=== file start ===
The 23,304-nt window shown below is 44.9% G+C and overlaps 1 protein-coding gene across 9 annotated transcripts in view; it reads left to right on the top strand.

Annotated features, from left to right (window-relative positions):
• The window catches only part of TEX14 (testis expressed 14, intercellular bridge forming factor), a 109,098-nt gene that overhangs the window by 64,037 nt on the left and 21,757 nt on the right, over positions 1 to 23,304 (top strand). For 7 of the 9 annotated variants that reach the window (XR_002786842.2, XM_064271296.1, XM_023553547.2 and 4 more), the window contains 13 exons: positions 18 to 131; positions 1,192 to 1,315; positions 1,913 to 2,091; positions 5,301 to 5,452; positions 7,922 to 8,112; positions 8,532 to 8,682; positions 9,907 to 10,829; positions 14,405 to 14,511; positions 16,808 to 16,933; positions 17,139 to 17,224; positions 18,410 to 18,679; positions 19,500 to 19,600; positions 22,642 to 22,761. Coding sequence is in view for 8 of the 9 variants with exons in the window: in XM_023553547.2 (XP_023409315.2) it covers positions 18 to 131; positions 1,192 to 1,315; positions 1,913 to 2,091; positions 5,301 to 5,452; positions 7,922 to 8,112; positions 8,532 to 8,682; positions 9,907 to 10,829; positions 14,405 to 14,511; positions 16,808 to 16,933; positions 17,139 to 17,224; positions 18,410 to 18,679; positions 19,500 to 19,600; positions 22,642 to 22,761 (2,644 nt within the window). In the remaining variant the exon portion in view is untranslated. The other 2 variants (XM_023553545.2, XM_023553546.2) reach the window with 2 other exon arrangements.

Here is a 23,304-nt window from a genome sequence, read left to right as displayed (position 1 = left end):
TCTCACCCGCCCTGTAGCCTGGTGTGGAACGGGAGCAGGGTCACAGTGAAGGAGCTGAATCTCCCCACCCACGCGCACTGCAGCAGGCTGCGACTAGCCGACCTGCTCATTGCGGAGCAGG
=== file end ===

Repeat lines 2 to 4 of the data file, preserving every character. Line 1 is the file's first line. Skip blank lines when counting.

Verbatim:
Annotated features, from left to right (window-relative positions):
• The window catches only part of TEX14 (testis expressed 14, intercellular bridge forming factor), a 109,098-nt gene that overhangs the window by 64,037 nt on the left and 21,757 nt on the right, over positions 1 to 23,304 (top strand). For 7 of the 9 annotated variants that reach the window (XR_002786842.2, XM_064271296.1, XM_023553547.2 and 4 more), the window contains 13 exons: positions 18 to 131; positions 1,192 to 1,315; positions 1,913 to 2,091; positions 5,301 to 5,452; positions 7,922 to 8,112; positions 8,532 to 8,682; positions 9,907 to 10,829; positions 14,405 to 14,511; positions 16,808 to 16,933; positions 17,139 to 17,224; positions 18,410 to 18,679; positions 19,500 to 19,600; positions 22,642 to 22,761. Coding sequence is in view for 8 of the 9 variants with exons in the window: in XM_023553547.2 (XP_023409315.2) it covers positions 18 to 131; positions 1,192 to 1,315; positions 1,913 to 2,091; positions 5,301 to 5,452; positions 7,922 to 8,112; positions 8,532 to 8,682; positions 9,907 to 10,829; positions 14,405 to 14,511; positions 16,808 to 16,933; positions 17,139 to 17,224; positions 18,410 to 18,679; positions 19,500 to 19,600; positions 22,642 to 22,761 (2,644 nt within the window). In the remaining variant the exon portion in view is untranslated. The other 2 variants (XM_023553545.2, XM_023553546.2) reach the window with 2 other exon arrangements.

Here is a 23,304-nt window from a genome sequence, read left to right as displayed (position 1 = left end):